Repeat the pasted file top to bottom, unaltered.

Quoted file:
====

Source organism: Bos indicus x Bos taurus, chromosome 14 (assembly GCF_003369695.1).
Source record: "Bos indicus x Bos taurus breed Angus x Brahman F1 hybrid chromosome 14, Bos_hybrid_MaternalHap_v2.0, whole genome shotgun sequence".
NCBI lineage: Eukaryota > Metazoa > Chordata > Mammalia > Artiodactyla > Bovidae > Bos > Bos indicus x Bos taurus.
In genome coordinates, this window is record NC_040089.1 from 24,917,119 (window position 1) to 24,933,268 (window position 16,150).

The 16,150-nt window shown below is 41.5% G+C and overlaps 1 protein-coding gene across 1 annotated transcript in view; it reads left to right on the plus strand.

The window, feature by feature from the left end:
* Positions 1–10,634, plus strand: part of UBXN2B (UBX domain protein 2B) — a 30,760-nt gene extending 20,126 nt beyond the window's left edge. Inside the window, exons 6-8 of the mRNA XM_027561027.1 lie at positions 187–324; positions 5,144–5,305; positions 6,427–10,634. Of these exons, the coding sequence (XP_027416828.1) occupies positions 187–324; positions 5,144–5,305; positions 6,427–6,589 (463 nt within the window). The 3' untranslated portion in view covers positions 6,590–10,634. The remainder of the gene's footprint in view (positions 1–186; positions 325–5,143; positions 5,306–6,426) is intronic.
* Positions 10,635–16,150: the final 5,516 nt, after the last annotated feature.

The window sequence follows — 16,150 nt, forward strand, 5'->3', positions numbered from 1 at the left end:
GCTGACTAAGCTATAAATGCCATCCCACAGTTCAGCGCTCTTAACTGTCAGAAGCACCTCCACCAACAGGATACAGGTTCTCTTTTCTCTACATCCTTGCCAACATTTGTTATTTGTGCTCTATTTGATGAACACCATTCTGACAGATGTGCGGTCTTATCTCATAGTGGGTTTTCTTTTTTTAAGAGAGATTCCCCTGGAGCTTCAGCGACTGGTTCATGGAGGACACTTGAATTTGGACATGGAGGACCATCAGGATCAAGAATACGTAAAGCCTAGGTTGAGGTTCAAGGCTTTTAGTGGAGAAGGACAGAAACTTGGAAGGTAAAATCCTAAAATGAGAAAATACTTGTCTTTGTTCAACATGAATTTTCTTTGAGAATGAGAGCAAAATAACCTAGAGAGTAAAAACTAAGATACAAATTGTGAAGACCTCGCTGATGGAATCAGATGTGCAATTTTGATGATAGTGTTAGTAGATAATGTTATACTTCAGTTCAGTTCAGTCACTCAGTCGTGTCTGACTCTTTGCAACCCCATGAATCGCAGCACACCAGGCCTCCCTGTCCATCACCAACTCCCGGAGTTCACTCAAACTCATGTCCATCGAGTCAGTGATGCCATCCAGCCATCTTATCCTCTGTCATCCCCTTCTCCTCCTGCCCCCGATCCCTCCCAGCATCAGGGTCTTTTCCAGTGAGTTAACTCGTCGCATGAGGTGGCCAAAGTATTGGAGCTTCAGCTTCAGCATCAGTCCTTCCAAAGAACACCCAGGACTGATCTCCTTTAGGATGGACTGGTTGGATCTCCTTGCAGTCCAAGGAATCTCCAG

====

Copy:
Source organism: Bos indicus x Bos taurus, chromosome 14 (assembly GCF_003369695.1).
Source record: "Bos indicus x Bos taurus breed Angus x Brahman F1 hybrid chromosome 14, Bos_hybrid_MaternalHap_v2.0, whole genome shotgun sequence".
NCBI lineage: Eukaryota > Metazoa > Chordata > Mammalia > Artiodactyla > Bovidae > Bos > Bos indicus x Bos taurus.
In genome coordinates, this window is record NC_040089.1 from 24,917,119 (window position 1) to 24,933,268 (window position 16,150).

The 16,150-nt window shown below is 41.5% G+C and overlaps 1 protein-coding gene across 1 annotated transcript in view; it reads left to right on the plus strand.

The window, feature by feature from the left end:
* Positions 1–10,634, plus strand: part of UBXN2B (UBX domain protein 2B) — a 30,760-nt gene extending 20,126 nt beyond the window's left edge. Inside the window, exons 6-8 of the mRNA XM_027561027.1 lie at positions 187–324; positions 5,144–5,305; positions 6,427–10,634. Of these exons, the coding sequence (XP_027416828.1) occupies positions 187–324; positions 5,144–5,305; positions 6,427–6,589 (463 nt within the window). The 3' untranslated portion in view covers positions 6,590–10,634. The remainder of the gene's footprint in view (positions 1–186; positions 325–5,143; positions 5,306–6,426) is intronic.
* Positions 10,635–16,150: the final 5,516 nt, after the last annotated feature.

The window sequence follows — 16,150 nt, forward strand, 5'->3', positions numbered from 1 at the left end:
GCTGACTAAGCTATAAATGCCATCCCACAGTTCAGCGCTCTTAACTGTCAGAAGCACCTCCACCAACAGGATACAGGTTCTCTTTTCTCTACATCCTTGCCAACATTTGTTATTTGTGCTCTATTTGATGAACACCATTCTGACAGATGTGCGGTCTTATCTCATAGTGGGTTTTCTTTTTTTAAGAGAGATTCCCCTGGAGCTTCAGCGACTGGTTCATGGAGGACACTTGAATTTGGACATGGAGGACCATCAGGATCAAGAATACGTAAAGCCTAGGTTGAGGTTCAAGGCTTTTAGTGGAGAAGGACAGAAACTTGGAAGGTAAAATCCTAAAATGAGAAAATACTTGTCTTTGTTCAACATGAATTTTCTTTGAGAATGAGAGCAAAATAACCTAGAGAGTAAAAACTAAGATACAAATTGTGAAGACCTCGCTGATGGAATCAGATGTGCAATTTTGATGATAGTGTTAGTAGATAATGTTATACTTCAGTTCAGTTCAGTCACTCAGTCGTGTCTGACTCTTTGCAACCCCATGAATCGCAGCACACCAGGCCTCCCTGTCCATCACCAACTCCCGGAGTTCACTCAAACTCATGTCCATCGAGTCAGTGATGCCATCCAGCCATCTTATCCTCTGTCATCCCCTTCTCCTCCTGCCCCCGATCCCTCCCAGCATCAGGGTCTTTTCCAGTGAGTTAACTCGTCGCATGAGGTGGCCAAAGTATTGGAGCTTCAGCTTCAGCATCAGTCCTTCCAAAGAACACCCAGGACTGATCTCCTTTAGGATGGACTGGTTGGATCTCCTTGCAGTCCAAGGAATCTCCAG